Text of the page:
You may also wish to refer to our existing guides on Domestic Violence, Non Molestation Orders, Occupation Orders, Undertakings, False Allegations and our Occupation Order Case Law Menu.

We also recommend you pay particular attention to paragraphs 13 to 16 of KY v DD [2011] EWHC 1277 which is included in our new section.


Where have all the parents gone?


The Chief Executive of Her Majesty’s Courts and Tribunal Service announced this week that litigants-in-person “have not actually increased the court budget or the demands on the court”.  Some have suggested more unrepresented people have not lengthened proceedings as a whole.

I thought I’d have a look at the actual statistics and contemplate what that means for child welfare. Continue reading Where have all the parents gone?


Lobbying for legal aid, but silence for those most in need


There’s continued discussion on social media and legal media about lobbying to reverse cuts to legal aid. Today’s quote was the Chairman of the Bar saying “We believe access to justice is a fundamental part of the rule of law and are doing all we can to help limit the impact upon those who find themselves in this dire situation. However, there is only so far the legal sector can go in tackling this problem. It won’t go away unless the cuts to civil legal aid are restored so that those of limited means can, again, have proper access to justice.”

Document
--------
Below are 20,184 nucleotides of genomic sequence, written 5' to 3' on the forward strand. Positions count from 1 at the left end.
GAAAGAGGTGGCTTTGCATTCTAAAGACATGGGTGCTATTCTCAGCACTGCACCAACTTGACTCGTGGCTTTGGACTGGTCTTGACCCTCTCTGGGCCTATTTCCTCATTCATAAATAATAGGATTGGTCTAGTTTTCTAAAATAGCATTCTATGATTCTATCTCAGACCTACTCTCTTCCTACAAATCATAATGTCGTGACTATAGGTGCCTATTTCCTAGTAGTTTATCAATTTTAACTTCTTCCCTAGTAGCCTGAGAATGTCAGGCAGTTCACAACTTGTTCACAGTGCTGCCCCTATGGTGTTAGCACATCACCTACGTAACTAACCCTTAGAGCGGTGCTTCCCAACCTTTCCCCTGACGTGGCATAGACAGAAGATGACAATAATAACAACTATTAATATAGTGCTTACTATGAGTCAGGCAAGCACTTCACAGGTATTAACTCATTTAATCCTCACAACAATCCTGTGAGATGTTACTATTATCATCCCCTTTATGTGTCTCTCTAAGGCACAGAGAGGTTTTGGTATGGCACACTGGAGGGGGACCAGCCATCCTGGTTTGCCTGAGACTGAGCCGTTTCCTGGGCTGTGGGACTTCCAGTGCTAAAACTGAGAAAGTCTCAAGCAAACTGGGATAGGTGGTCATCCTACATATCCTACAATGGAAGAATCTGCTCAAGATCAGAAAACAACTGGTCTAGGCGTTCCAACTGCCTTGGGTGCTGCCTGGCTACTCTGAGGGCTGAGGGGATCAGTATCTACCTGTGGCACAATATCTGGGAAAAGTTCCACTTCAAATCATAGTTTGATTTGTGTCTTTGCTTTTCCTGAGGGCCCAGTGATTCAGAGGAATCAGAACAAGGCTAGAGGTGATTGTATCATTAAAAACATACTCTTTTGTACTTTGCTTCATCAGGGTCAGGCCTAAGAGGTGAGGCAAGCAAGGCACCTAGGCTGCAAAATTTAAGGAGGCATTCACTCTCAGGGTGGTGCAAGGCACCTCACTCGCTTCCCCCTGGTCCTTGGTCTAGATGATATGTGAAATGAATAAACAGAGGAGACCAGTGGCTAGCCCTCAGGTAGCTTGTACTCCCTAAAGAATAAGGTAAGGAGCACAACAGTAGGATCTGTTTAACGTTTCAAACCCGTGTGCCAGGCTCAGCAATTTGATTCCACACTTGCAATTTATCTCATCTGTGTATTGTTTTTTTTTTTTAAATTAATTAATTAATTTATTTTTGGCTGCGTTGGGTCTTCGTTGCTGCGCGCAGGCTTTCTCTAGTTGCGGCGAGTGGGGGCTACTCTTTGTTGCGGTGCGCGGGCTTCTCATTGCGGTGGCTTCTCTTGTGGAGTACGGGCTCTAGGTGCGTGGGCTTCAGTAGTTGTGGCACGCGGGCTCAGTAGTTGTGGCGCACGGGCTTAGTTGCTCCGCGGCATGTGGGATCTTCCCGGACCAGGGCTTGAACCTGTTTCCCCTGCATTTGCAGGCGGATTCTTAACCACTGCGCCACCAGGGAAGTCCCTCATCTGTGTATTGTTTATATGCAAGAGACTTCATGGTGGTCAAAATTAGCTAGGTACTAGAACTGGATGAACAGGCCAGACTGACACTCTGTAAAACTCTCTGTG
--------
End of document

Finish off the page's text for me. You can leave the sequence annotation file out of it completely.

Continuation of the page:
It’s wrong that one party gets free representation if making allegations of domestic violence yet the accused gets no help at all. We should remember though that before legal aid cuts came in, many didn’t qualify for legal aid but couldn’t afford a solicitor. If there is to be the access to justice that the Bar calls for, eligibility criteria needs to be far more realistic than was previously the case.

Regardless of that debate, there’s another which seems to be ignored entirely. The shameful lack of funding to assist parents whose children are abducted abroad to non-Hague Convention countries.  We should also not forget those parents whose children are abducted to a Hague Convention country, in instances where the foreign state does not comply with return orders or where there are protracted appeals abroad. Legal costs can (and do) run into six figure sums and at times appeals take years to conclude. Continue reading Lobbying for legal aid, but silence for those most in need


Poles apart: Midlands Non-Molestation and Residence Order data


Last week we announced national statistics for non-molestation orders. Ministry of Justice (MoJ) supplied data indicates an explosion in applications in Birmingham’s County Court and Family Proceedings Court and it’s been the focus of a great deal of conversation. A reasonable question posed was “Would an increase in applications for family cases explain the increase in non-molestation orders being made?”

The simple answer is no. If anything, comparing applications for these two types of order makes the numbers look even more extraordinary.

Continue reading Poles apart: Midlands Non-Molestation and Residence Order data